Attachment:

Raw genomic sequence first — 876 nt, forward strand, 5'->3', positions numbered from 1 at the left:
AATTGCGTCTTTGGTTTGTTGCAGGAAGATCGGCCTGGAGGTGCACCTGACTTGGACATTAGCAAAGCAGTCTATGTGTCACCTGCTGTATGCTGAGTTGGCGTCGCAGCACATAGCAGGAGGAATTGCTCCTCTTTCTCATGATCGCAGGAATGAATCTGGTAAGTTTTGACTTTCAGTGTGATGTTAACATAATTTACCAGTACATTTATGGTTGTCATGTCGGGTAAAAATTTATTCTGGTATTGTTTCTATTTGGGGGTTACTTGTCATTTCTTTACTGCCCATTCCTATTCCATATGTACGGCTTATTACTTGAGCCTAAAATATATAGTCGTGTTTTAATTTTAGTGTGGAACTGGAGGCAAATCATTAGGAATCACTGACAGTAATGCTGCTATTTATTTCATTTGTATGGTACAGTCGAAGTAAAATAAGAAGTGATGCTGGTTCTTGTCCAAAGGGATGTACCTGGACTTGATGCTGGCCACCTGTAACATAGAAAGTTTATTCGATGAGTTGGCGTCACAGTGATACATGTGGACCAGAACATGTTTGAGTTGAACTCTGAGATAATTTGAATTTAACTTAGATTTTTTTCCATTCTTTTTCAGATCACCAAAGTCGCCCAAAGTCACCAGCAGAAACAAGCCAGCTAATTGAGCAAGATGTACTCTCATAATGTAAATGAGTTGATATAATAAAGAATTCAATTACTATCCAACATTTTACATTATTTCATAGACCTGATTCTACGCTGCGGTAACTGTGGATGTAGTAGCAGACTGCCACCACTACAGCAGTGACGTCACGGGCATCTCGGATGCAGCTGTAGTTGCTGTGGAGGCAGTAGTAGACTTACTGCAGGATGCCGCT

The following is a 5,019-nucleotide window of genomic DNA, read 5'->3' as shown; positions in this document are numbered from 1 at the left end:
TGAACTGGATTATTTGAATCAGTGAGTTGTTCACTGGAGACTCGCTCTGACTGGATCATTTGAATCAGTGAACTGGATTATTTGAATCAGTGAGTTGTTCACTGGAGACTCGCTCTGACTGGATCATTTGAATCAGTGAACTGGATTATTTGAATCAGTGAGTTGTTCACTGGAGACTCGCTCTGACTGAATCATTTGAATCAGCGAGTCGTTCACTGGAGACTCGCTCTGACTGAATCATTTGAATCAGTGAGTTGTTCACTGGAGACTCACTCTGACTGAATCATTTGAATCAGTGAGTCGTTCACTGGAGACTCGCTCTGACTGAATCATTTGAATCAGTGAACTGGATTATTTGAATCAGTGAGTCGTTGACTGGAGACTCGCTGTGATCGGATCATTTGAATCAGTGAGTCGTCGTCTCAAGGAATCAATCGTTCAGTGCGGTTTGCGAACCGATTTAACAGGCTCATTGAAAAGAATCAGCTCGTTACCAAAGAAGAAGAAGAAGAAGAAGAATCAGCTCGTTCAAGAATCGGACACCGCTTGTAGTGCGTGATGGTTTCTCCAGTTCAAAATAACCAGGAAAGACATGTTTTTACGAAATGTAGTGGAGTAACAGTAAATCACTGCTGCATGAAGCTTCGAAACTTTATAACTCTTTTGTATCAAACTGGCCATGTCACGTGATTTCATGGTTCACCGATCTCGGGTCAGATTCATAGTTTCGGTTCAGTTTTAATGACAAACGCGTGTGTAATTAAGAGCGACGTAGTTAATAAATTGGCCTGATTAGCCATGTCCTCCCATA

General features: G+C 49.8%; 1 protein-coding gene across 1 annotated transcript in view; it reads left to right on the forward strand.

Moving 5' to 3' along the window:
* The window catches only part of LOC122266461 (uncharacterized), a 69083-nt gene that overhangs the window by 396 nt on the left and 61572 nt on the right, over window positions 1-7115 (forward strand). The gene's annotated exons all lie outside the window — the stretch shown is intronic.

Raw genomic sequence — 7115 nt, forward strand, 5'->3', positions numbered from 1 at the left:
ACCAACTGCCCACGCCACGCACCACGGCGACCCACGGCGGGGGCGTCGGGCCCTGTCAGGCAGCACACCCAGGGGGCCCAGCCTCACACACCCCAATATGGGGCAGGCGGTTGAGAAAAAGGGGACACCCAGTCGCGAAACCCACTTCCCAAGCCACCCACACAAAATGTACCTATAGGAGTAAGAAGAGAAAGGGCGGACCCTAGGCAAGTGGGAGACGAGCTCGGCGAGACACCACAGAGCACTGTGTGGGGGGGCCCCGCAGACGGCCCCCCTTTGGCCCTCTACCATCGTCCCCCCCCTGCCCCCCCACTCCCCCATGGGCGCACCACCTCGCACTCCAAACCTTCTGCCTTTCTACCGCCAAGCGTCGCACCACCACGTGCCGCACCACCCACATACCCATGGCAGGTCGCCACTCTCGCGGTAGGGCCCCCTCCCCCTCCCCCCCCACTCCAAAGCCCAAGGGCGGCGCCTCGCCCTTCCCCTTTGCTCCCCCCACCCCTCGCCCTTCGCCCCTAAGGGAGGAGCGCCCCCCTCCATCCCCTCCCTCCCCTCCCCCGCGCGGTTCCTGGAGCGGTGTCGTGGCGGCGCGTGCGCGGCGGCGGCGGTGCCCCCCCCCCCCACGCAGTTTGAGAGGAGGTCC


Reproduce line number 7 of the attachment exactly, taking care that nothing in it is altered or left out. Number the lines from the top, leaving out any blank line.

* The window catches only part of LOC122266461 (uncharacterized), a 69083-nt gene that overhangs the window by 396 nt on the left and 61572 nt on the right, over window positions 1-7115 (forward strand). The gene's annotated exons all lie outside the window — the stretch shown is intronic.